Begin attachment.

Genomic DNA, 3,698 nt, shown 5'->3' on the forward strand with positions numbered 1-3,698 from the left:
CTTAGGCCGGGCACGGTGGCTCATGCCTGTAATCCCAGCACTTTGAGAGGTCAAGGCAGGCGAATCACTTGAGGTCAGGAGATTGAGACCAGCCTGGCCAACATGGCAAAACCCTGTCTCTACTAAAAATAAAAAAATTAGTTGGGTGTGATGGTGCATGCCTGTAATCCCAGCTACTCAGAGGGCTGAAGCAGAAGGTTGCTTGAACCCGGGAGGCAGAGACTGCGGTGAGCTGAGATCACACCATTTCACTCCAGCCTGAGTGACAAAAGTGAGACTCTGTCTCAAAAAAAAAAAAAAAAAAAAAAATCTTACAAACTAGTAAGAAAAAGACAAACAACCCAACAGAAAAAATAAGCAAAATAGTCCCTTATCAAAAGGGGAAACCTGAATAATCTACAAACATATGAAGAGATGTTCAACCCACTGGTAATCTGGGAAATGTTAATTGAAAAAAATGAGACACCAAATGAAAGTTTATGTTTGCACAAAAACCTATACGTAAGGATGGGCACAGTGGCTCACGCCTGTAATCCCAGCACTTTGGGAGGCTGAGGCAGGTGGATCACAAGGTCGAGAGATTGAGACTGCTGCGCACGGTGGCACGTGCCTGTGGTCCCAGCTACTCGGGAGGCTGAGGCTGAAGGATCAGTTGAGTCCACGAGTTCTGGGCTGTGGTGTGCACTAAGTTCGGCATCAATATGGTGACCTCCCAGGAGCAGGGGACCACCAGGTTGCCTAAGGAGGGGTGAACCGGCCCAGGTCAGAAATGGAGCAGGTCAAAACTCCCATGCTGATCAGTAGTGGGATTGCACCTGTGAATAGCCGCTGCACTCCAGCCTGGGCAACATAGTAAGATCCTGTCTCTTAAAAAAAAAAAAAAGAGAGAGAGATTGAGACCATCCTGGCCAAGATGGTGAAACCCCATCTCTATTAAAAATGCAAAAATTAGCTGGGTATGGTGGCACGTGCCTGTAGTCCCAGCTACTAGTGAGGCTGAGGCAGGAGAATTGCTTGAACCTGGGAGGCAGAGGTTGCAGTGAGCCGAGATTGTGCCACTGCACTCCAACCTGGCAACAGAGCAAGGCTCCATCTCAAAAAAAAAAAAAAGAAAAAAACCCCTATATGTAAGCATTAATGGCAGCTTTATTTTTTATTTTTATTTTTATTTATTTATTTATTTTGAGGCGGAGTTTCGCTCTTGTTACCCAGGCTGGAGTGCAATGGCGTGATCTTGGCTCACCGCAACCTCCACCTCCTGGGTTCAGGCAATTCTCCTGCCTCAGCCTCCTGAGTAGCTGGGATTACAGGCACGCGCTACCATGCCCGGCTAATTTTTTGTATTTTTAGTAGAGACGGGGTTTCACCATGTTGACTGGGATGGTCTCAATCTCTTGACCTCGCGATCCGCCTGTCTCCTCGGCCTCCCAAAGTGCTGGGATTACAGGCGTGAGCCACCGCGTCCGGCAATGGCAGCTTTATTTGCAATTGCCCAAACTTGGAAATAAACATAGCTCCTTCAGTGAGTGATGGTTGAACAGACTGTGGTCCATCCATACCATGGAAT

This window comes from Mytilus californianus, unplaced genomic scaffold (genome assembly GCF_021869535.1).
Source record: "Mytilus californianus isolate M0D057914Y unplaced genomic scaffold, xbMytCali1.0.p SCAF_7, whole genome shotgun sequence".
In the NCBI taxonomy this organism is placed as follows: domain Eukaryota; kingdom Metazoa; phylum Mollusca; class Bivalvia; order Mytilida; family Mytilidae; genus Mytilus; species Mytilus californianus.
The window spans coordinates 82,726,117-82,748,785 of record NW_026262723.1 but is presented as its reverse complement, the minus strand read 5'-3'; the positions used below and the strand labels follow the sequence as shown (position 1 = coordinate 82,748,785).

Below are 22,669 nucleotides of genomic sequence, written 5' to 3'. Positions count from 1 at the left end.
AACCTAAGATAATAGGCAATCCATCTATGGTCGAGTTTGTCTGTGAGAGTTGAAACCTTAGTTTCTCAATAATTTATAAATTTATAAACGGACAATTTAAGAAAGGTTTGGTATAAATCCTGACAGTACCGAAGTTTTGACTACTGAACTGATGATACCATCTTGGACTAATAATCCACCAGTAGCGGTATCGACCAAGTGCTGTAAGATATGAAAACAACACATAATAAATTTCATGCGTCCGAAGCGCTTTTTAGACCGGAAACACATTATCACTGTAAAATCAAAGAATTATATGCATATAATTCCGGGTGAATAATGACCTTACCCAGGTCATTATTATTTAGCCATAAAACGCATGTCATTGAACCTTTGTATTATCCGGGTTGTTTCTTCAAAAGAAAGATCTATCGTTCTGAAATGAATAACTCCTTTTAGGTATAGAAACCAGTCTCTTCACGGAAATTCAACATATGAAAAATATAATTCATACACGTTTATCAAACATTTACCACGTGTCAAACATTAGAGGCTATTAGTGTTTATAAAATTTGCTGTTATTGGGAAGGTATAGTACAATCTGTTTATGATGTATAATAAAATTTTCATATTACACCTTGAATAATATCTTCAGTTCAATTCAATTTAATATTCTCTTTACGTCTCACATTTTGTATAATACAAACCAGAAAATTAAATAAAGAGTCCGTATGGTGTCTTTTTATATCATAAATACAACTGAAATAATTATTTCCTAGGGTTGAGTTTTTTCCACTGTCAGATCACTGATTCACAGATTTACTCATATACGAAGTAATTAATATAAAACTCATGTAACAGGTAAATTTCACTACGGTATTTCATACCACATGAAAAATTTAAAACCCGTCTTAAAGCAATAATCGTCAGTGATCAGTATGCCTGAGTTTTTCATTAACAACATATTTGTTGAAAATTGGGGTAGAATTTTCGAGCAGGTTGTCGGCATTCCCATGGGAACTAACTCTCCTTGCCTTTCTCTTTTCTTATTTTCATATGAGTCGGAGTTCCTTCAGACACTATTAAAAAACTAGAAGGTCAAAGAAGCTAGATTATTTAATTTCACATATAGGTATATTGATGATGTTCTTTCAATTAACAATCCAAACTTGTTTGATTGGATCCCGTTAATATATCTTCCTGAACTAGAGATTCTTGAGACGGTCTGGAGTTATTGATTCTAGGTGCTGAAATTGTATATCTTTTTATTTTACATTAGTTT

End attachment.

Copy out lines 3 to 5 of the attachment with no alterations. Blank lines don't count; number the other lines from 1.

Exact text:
This window comes from Mytilus californianus, unplaced genomic scaffold (genome assembly GCF_021869535.1).
Source record: "Mytilus californianus isolate M0D057914Y unplaced genomic scaffold, xbMytCali1.0.p SCAF_7, whole genome shotgun sequence".
In the NCBI taxonomy this organism is placed as follows: domain Eukaryota; kingdom Metazoa; phylum Mollusca; class Bivalvia; order Mytilida; family Mytilidae; genus Mytilus; species Mytilus californianus.